“I’m interested,” Richard Anuszkiewicz (1930–2020) once said, “in making something romantic out of a very, very mechanistic geometry.” Anuszkiewicz sought to achieve this romance through works juxtaposing vibrant colors in geometric configurations. The perceptual effects he created helped define the American Op art movement.
Anuszkiewicz studied color theory at Yale under Josef Albers and was greatly influenced by Albers’s approach. “The image in my work has always been determined by what I wanted the color to do,” Anuszkiewicz explained in a 1974 catalogue. “Color function becomes my subject matter, and its performance is my painting.”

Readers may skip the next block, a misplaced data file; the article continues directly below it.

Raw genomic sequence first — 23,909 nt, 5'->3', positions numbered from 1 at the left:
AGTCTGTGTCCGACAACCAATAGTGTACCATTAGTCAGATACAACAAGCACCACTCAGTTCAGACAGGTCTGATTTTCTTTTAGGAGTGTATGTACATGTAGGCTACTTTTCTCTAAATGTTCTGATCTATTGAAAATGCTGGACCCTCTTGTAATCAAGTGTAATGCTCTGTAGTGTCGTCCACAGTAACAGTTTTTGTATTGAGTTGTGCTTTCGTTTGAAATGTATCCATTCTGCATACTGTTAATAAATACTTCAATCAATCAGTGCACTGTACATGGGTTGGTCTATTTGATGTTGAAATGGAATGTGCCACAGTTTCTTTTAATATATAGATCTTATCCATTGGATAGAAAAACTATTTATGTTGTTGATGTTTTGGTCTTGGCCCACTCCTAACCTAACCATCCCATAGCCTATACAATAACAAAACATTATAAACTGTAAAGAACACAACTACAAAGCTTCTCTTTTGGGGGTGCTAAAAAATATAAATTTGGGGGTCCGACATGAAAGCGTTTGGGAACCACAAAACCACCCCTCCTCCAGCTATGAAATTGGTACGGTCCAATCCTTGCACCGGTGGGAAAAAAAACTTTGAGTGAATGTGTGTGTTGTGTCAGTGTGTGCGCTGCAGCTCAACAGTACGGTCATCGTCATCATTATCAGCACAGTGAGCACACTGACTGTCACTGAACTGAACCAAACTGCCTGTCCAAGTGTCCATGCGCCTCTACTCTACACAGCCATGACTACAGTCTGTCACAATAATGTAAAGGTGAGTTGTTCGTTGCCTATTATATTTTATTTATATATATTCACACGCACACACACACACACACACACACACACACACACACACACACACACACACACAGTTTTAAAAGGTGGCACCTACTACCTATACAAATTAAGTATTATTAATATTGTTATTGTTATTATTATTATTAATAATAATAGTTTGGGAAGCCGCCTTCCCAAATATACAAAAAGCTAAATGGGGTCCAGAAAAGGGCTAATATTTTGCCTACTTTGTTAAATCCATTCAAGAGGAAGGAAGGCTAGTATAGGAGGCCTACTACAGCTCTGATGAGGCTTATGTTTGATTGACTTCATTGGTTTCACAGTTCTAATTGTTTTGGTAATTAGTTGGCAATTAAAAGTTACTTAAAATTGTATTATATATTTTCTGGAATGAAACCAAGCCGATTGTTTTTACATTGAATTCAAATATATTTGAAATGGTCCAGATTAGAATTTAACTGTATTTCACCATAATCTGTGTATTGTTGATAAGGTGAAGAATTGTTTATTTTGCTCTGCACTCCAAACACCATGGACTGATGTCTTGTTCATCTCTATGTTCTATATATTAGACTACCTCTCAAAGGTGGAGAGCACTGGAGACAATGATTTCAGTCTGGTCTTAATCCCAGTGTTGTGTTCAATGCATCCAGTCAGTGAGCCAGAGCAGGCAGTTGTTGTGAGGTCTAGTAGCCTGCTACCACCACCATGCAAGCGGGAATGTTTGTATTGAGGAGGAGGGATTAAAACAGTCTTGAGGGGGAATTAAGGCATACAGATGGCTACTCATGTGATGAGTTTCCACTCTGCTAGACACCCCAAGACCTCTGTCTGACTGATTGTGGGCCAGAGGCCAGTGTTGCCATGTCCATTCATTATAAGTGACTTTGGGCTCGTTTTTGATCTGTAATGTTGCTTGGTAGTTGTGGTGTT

He departed from his mentor, however, in the pulsating, illusory qualities he gave his work. One of his most famous paintings, Deep Magenta Square (1978), although similar in composition to Albers’s “Homage to the Square” series, is distinctly Op art in the way the striations surrounding the central square seem to vibrate and jump off the canvas.
Anuszkiewicz spent his entire career exploring optical effects through the manipulation of line and color, producing spectacular and timeless pieces of art. “Working with basic ideas will always be exciting,” he said in 1977. “And if a color or form is visually exciting in any profound sense, it will be that way in 10 or 20 years from now.”
Browse a variety of paintings and prints by Richard Anuszkiewicz at 1stDibs.